Barrett runs a therapy center in Chicago’s West Loop neighborhood. It’s just a few miles but a world away from Englewood, which journalists have pegged as one of the city’s most dangerous neighborhoods. She’s developed her own trauma treatment, The Collaborative Change Model, which is steeped in an understanding of systems—including racism, poverty, and historical trauma—but when she does her pro bono work for Pride Roc, she approaches the men with a deep sense of outsider humility. She was glad when Frye made it clear at the start that she could come to him with anything, knowing that despite her 65 years on this planet, she still had a great deal to learn. She’d even explicitly invited his feedback, telling him she didn’t believe people could be white without having internalized racism, and asking that he call her on her own whenever it flared.
“Okay,” he’d said, interested. “Give me some examples.”
“If you think I take up too much time in the group. If I come across as an authoritarian or like I always know what’s right. If you feel like I’m using privilege or power.” Getting emotional and sharing her feelings hadn’t explicitly been on that list.
For his part, Frye used to live the life these guys are trying to leave behind. If his mother hadn’t caught him selling the weed he’d pilfered from his drug-dealing stepdad and sent him to live in Denver as a teenager, he says he’d be in jail or dead. It taught him that life can be different—you can be different—when you’re not stewing in trauma and violence every day, and when you can learn about the social forces that are holding you down and the science of how to build yourself up. He believes, with a spiritual ferocity, in the men’s potential to change, and they in turn treat him with reverence. He’s always championed Barrett for her clarity about the systems that underlay their daily trauma.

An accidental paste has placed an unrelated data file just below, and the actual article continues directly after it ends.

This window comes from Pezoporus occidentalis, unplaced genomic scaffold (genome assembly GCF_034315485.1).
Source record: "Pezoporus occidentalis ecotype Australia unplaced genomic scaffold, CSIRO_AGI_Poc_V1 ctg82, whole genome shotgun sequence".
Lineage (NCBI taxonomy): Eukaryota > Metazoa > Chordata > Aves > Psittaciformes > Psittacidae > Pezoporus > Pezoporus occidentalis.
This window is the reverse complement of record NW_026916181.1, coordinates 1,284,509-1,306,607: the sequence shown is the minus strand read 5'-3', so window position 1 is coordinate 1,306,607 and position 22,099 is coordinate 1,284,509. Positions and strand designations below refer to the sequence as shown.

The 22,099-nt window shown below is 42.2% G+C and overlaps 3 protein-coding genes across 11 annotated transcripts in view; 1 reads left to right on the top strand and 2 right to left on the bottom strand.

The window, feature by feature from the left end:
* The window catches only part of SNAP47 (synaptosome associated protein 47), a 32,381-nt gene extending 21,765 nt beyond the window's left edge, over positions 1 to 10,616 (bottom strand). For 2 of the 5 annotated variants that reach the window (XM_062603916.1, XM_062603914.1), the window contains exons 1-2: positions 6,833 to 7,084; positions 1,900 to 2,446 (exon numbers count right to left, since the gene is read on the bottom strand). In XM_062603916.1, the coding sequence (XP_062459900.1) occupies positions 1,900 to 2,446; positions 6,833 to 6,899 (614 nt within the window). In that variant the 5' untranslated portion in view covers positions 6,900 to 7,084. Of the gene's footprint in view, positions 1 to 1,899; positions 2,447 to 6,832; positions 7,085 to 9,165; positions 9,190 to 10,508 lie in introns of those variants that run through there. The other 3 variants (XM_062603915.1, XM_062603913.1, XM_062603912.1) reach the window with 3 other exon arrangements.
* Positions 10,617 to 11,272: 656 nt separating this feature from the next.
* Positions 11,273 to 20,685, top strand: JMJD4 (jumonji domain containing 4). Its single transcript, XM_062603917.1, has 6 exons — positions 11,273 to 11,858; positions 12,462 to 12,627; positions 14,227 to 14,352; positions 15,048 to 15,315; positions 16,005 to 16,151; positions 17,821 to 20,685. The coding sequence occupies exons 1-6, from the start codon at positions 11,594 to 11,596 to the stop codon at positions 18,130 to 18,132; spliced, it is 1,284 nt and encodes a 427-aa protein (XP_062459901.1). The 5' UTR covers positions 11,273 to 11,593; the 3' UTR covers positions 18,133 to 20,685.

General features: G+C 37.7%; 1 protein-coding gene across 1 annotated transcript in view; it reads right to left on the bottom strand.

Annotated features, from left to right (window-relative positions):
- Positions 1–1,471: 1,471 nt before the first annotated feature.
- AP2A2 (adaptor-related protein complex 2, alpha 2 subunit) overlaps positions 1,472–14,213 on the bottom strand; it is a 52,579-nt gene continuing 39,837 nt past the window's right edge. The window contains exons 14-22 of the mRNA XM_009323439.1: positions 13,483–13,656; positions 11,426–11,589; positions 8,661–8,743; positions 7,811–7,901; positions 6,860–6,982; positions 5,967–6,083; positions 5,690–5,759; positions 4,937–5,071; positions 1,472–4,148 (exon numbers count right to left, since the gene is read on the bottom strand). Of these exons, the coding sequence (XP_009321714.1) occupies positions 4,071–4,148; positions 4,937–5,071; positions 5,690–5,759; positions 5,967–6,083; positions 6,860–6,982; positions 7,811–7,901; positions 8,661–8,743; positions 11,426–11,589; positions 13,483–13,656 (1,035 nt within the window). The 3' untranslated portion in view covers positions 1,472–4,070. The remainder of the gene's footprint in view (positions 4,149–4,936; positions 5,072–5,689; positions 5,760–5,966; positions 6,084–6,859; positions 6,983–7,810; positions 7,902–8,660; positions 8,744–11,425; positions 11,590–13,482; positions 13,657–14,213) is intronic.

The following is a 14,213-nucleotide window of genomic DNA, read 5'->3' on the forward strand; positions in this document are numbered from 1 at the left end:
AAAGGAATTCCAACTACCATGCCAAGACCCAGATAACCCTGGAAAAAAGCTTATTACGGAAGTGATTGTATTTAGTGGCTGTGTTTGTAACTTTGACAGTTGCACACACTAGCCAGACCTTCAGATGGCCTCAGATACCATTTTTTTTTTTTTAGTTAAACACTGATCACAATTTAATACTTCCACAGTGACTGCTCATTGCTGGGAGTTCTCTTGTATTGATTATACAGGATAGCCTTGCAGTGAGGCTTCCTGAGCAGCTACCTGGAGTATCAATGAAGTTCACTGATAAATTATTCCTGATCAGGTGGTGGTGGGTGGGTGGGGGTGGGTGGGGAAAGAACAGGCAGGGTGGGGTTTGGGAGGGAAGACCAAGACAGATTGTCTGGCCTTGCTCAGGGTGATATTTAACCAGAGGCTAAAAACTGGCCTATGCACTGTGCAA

But Barrett’s not the first collaborator Frye’s worked with in this space, and he’s seen how even the best-intentioned white people don’t get what these men are dealing with. If she’s going to do this work with him, she’s got to deal with being reminded that for all the feelings the work brings up for her about the impact of racism, it cannot be about her. He needs her to be their therapist—not someone they need to tend to.
It wasn’t so long ago that Pride Roc had moved into a new building in Englewood, and Barrett had announced to the men that driving there, she’d been nervous until she’d gotten inside. They’d had to explain to her that a white lady with no ties to the neighborhood would be the last person anyone would want to hurt. Frye spoke to her about it. Why should they have to hear about her fears and reassure her? She’s the therapist after all, and they’re the ones living in danger every day.